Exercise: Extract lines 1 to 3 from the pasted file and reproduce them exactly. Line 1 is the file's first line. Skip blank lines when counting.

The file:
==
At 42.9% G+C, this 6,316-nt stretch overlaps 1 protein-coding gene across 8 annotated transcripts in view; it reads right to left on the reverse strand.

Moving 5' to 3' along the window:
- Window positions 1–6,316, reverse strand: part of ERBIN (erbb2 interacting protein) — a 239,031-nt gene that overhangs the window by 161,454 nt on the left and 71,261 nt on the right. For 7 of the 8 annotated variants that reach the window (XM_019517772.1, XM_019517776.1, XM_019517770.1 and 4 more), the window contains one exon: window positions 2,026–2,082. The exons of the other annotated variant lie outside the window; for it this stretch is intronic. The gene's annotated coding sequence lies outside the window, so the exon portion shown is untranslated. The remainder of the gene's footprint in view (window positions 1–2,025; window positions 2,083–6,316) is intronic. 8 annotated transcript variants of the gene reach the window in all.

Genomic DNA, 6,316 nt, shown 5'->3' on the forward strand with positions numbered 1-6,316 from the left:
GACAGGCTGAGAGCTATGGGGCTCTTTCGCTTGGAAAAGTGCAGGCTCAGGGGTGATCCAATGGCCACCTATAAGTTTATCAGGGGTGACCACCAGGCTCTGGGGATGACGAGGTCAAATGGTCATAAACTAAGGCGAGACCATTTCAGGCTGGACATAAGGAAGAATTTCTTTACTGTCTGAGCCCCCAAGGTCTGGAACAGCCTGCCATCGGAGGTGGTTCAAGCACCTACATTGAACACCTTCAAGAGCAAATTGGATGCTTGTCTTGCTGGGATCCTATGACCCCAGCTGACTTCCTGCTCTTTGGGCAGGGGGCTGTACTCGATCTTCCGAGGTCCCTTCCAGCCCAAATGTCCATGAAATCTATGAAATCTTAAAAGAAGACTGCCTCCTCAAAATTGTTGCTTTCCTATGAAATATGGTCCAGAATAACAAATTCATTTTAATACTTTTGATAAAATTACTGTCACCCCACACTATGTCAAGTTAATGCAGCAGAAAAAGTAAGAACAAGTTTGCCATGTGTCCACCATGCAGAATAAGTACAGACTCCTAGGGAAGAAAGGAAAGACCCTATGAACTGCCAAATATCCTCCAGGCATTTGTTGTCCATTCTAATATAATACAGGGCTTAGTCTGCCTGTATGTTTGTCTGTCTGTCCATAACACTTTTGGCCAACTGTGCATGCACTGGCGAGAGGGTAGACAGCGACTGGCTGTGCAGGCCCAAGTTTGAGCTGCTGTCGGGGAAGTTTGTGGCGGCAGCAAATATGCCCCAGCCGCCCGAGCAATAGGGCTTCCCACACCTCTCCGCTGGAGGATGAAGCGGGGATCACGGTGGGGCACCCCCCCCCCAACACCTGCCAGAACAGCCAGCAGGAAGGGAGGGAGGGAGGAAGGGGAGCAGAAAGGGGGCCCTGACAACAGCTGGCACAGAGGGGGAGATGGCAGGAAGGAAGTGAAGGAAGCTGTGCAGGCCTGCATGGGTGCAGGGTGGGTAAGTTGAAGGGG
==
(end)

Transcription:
At 42.9% G+C, this 6,316-nt stretch overlaps 1 protein-coding gene across 8 annotated transcripts in view; it reads right to left on the reverse strand.

Moving 5' to 3' along the window:
- Window positions 1–6,316, reverse strand: part of ERBIN (erbb2 interacting protein) — a 239,031-nt gene that overhangs the window by 161,454 nt on the left and 71,261 nt on the right. For 7 of the 8 annotated variants that reach the window (XM_019517772.1, XM_019517776.1, XM_019517770.1 and 4 more), the window contains one exon: window positions 2,026–2,082. The exons of the other annotated variant lie outside the window; for it this stretch is intronic. The gene's annotated coding sequence lies outside the window, so the exon portion shown is untranslated. The remainder of the gene's footprint in view (window positions 1–2,025; window positions 2,083–6,316) is intronic. 8 annotated transcript variants of the gene reach the window in all.